About a year ago, at an informative talk about butterfly gardening at the inaugural meeting of the West Cook Wild Ones in Oak Park, I had a watershed moment about grass.
I realized that the weedy turf in my front yard parkway was getting in the way of my next phase of where/what/how/why I grow.
Afterwards, I connected with butterfly gardening expert Stephanie Walquist, and many of you watched the educational youtube video we did.
For my landscape, the first big switch to planting pollinator-attracting native and perennial plants came four years ago, when a microburst took out several trees in my neighborhood, including the ones that had been shading my growing space.
Since then, ever frugally DYI, I must say, I have installed an evolving native specimen garden where bees are especially enjoying the Bee Balm, Mountain Mint, Catmint, Rudbeckia, Echinacea, Salvia and Sedum, and a range of other plants and prairie grasses.
Out there seeing this guy made me glow and giggle, hoping he would be back with lots more friends.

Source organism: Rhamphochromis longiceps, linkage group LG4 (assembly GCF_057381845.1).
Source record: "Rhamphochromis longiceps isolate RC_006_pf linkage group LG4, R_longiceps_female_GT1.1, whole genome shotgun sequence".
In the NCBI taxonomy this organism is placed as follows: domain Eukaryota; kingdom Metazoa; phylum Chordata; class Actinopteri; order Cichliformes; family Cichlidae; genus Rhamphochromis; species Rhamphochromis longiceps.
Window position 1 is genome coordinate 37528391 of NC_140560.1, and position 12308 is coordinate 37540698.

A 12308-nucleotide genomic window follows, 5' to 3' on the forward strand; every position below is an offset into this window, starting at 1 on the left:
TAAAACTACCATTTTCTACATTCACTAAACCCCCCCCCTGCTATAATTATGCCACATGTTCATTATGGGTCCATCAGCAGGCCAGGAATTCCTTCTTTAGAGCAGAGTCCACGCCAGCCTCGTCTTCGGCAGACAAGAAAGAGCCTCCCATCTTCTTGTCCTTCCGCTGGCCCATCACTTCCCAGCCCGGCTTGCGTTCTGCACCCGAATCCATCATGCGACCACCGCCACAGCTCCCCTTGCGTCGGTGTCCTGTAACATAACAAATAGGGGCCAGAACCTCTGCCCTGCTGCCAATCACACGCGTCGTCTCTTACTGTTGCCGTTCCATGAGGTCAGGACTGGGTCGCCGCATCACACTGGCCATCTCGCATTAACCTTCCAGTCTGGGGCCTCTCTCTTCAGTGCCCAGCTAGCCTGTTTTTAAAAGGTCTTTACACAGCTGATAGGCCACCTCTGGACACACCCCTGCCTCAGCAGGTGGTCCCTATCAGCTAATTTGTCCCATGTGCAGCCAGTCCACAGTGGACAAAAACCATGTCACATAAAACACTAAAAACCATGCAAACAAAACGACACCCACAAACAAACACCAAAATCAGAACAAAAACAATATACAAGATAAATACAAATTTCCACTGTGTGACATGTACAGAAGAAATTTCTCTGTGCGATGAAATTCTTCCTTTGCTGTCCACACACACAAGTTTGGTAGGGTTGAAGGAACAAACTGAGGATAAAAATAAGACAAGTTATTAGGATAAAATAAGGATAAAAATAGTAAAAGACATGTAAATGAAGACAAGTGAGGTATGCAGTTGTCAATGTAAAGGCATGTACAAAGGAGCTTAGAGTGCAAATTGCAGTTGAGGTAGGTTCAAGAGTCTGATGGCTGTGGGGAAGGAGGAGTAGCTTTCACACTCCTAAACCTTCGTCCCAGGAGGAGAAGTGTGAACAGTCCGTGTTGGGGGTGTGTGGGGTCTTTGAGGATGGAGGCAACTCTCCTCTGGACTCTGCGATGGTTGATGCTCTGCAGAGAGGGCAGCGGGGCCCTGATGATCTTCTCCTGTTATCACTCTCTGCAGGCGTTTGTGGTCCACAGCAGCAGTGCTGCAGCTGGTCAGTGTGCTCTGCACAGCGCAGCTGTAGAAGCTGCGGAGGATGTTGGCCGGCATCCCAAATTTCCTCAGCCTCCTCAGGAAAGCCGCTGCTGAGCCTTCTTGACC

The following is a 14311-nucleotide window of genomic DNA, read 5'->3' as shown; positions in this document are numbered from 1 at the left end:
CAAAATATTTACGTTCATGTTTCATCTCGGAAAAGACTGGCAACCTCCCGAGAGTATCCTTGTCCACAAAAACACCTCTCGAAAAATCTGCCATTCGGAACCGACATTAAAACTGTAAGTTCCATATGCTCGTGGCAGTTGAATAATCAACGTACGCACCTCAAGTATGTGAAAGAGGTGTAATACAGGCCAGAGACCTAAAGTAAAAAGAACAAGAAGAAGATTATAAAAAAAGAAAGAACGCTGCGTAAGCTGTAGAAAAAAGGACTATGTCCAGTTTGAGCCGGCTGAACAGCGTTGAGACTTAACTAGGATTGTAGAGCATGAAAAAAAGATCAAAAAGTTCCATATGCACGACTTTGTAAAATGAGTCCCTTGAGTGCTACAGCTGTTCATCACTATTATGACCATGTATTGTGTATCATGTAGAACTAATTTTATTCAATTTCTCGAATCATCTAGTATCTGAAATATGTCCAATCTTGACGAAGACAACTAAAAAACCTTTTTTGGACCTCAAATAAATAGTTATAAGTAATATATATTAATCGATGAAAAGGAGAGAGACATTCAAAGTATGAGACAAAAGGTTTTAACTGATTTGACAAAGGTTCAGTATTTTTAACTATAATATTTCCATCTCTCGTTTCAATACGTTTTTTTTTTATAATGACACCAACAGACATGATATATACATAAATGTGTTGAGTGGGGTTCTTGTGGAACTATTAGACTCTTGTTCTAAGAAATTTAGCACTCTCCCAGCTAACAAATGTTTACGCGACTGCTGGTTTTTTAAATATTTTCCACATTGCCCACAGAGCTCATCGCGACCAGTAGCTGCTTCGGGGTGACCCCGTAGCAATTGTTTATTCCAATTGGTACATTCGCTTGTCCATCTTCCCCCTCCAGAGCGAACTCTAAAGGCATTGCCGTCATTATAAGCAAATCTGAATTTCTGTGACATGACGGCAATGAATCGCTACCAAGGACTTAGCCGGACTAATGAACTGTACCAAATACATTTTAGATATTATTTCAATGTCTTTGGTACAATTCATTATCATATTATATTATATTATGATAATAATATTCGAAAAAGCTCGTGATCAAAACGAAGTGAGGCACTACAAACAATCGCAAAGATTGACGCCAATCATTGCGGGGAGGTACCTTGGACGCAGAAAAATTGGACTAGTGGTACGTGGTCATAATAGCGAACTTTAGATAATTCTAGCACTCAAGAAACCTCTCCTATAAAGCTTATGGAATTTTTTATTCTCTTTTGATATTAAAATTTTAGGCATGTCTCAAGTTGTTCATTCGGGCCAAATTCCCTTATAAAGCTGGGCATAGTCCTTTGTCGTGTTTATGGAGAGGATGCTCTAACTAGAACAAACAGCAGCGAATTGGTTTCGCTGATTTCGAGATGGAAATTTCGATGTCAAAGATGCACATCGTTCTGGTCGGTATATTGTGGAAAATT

In early June, I began taking my trowel to the parkway. Why? Well, it was an unsightly scrum of weeds and beat-up grass and now is being transformed to a way station for pollinators, thanks to the repurposed bricks I used for the border, and a few plants that needed dividing anyway.
BTW, in Oak Park, parkways seem to be the last frontier for a gardener.
And, throughout the Village gardeners are removing their grass to do things like this: In my neighborhood, an industrious urban farmer is growing a strawberry patch.
I have seen small and massive prairie gardens that take my breath away year-round.
By this time next year, I'm hoping my postage stamp size parkway will mirror any one of those public-view gardens, in its ecological biodiversity, as well as growing verve.
'cause I think making the big switch to a native landscape is trending for the right reasons, I'm blatantly plugging the next West Cook Wild Ones meeting, Sunday, June 22, from 2:30 PM 'til 4 PM in the Priory Campus, Room 259 at Dominican University in River Forest, where landscape consultant Kelsay Shaw will share his secrets about "Transitioning to a Native Plant Garden," in the front, back or side yard, I suppose.
Go on, it's a Sunday afternoon, so sit in... unless, of course, you are too busy sowing, feeding, watering, weeding and mowing your water inefficient patch of so-called pristine green at home.
Meanwhile I'll be relaxing with a lemonade, sans lawn mower, enjoying the free dance of bees, butterflies and birds, in my front yard, foundation to curb.
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